Apricot Pistachio Cookies
- 1.5 cup 1.5 cup 1.5 cup Blanched Almond Flour
- .25 cup .25 cup .25 cup Coconut Flour
- .5 cup .5 cup .5 cup Coconut Palm Sugar, (Or use 2 Tbsp granulated stevia)
- 0.125 tsp 0.125 tsp 0.125 tsp Salt
- .125 tsp .125 tsp .125 tsp Baking Soda
- 1 whole 1 whole 1 whole Egg, lightly beaten
- .5 tsp .5 tsp .5 tsp Pure Vanilla Extract
- .25 cup .25 cup .25 cup Honey, Raw
- .25 cup .25 cup .25 cup Coconut Oil, Organic
- .25 cup .25 cup .25 cup Pistachios, Roasted and Salted, (without shells, obviously)
- 0.333 cup 0.333 cup 0.333 cup Apricots, dried, finely chopped
- Preheat the oven to 350F and cover a cookie sheet with parchment paper or a nonstick pad.
- Add the flours, sugar, salt and baking soda to a large mixing bowl. Use a fork or whisk and stir gently until combined.
- In a separate, heat proof bowl, pour the warm melted coconut oil over the honey. This will soften the honey and make it easier to work with. Stir briefly to cool it down slightly, then add the oil/honey mixture, egg and vanilla to the dry ingredients.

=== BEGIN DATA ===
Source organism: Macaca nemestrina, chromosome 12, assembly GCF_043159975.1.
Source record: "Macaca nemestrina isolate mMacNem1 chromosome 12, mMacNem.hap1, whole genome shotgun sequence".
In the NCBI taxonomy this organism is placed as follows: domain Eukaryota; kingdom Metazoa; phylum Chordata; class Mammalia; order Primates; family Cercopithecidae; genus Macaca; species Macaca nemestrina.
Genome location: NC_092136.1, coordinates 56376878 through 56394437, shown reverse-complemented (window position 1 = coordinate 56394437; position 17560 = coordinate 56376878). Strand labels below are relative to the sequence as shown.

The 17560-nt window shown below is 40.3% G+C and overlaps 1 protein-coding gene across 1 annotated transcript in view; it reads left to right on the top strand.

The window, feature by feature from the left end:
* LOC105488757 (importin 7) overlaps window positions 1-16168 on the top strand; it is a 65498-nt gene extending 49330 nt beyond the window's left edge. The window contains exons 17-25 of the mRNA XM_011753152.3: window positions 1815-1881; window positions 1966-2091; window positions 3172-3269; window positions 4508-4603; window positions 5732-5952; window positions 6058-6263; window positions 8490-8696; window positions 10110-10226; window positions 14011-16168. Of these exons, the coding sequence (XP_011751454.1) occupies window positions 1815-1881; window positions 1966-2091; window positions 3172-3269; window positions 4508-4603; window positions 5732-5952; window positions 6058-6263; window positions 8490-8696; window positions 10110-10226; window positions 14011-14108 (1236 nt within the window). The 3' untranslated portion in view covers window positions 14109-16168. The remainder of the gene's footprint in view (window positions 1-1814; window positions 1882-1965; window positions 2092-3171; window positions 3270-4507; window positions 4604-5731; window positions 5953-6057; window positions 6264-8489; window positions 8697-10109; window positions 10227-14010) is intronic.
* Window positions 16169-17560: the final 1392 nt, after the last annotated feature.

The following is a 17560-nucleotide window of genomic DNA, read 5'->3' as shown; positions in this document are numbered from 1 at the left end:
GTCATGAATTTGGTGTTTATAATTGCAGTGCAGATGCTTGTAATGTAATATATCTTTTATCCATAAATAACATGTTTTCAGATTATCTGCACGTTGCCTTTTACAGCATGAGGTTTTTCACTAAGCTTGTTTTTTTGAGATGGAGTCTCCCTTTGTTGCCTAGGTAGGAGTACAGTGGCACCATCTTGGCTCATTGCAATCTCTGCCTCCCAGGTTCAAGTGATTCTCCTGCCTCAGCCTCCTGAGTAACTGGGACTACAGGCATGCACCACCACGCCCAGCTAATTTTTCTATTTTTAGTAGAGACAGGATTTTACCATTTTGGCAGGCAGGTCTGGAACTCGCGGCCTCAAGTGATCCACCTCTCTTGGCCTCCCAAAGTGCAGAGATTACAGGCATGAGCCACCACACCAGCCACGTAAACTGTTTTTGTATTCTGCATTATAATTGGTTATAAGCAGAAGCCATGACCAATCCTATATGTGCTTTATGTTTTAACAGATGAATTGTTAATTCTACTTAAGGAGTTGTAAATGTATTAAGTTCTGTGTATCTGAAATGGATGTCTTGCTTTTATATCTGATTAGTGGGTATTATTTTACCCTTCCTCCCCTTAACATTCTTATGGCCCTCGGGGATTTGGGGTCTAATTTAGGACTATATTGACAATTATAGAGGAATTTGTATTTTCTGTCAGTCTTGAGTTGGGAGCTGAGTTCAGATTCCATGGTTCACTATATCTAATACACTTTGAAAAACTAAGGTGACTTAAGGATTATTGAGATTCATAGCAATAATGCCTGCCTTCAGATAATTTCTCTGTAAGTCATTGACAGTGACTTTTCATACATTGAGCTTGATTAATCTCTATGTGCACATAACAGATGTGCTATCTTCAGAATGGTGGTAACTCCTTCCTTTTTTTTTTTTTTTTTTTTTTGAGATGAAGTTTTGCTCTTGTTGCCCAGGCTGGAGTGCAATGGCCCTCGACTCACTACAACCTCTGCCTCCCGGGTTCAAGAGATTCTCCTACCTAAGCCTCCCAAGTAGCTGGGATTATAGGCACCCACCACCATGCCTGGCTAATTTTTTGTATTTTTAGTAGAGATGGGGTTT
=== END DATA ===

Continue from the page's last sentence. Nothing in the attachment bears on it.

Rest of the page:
- Use an electric mixer if possible, or else stir vigorously with a whisk or fork, to make sure all of the wet ingredients are distributed equally throughout the dry ingredients.
- Fold in the pistachios and apricots.
- Scoop 2-Tablespoon portions of dough and press firmly into a ball. Press down slightly into a thick disc and repeat with the rest of the dough.
- Place dough discs on a cookie sheet, about 1" apart.
- Bake 13-15 minutes, until golden brown around the base. They will still be very soft.
- Allow to cool for 5-10 minutes on the cookie sheet, where they will firm up a bit, before transferring to a rack to cool completely.
- Serve immediately, or store in an airtight container at room temperature for up to a week, or in the freezer for up to three months.
You can sub butter for coconut oil, if you prefer. If you'd like to add an unexpected element of flavor to this recipe, try replacing the vanilla extract with rosewater (just add an equal amount to the batter when it calls for the vanilla extract). Rosewater is exactly what it sounds like: water that is infused with the scent of rose pedals. It's used in many middle eastern pastries, and compliments Mediterranean flavors like apricot and pistachios really well. You can find it at middle eastern markets or online.
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